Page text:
An immersive and gamified simulation tool, MarkStrat empowers students to take ownership of a virtual company and compete against each other for the best possible share price growth, over an action-packed 48-hours.

My childhood had its fair share of gaming experiences and, in my opinion, gamified learning is a wonderful way to teleport yourself into scenarios that are modelled on real-life business situations.

With every ‘year’ being only a few hours in real life, Markstrat is a software that lets you run a company in a fiercely competitive market. Players must make decisions on marketing, pricing, people, customers, R&D, and others, in the hope of outperforming their peers. It’s no wonder that the top business-schools globally have this tool as a part of their curriculum.

Amit Joshi Professor of AI, Analytics and Marketing Strategy, set us up for an exciting two days, incorporating multi-faced learning from each of our prior courses, where every decision (no matter how small), makes an impact on your performance. Information overload, multiple scenario possibilities, and a continuously changing leader board, led to a roller-coaster of emotions in our ‘control rooms’ (dungeons, for those of you familiar with the IMD campus), most of which were either enlightening or head-scratching, in nature.

The teams in every industry were randomized, and a small portion of the first day was spent in trying to decipher which of our classmates were in which team, based solely on the team’s name (team names ranged from Severus to Roma and to Mega Pint). By the time we were in the middle of the second day, we had a good idea of who was in which team, and more importantly, we were trying to predict the strategy of the competitor, to try and stay one step ahead of the curve. Predictive analyses (mostly mathematical, and sometimes otherwise) can be a boatload of fun.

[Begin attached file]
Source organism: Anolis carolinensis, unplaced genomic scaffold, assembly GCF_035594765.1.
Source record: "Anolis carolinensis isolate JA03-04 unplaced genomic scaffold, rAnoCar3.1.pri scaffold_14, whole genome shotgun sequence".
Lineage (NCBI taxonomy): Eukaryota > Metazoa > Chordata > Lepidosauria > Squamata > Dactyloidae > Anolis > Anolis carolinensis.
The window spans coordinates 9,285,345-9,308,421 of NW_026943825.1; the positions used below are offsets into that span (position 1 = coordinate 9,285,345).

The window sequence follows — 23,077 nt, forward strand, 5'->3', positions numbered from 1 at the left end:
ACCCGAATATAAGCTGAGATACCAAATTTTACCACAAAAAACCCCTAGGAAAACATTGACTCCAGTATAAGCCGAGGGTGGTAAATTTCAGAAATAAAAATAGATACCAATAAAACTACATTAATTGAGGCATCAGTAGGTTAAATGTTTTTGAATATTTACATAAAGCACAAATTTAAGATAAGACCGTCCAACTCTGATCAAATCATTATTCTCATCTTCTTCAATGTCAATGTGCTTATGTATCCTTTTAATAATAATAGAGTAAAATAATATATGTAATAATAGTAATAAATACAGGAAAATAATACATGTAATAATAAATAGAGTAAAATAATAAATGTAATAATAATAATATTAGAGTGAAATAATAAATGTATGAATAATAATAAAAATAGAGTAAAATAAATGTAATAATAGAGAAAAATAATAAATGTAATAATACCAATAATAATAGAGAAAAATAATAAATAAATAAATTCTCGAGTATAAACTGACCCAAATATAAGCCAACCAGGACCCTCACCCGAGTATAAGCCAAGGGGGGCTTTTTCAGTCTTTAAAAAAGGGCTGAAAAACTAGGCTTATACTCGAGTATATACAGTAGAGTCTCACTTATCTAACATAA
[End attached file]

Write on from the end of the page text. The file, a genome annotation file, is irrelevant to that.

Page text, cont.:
Here’s a photo of me ‘meditating’ (nothing to do with the lack of sleep) while we wait for updates between years.

Our Dean Omar Toulan says ‘strategy is about making choices’ – a simple statement with a powerful implication. Whether it’s in a game, or in the business world, or in any important life decision, a structured problem-solving mindset (sometimes with limited data), can really help us make an informed choice – a facet of reflective and responsible leadership.

Nishant Savio

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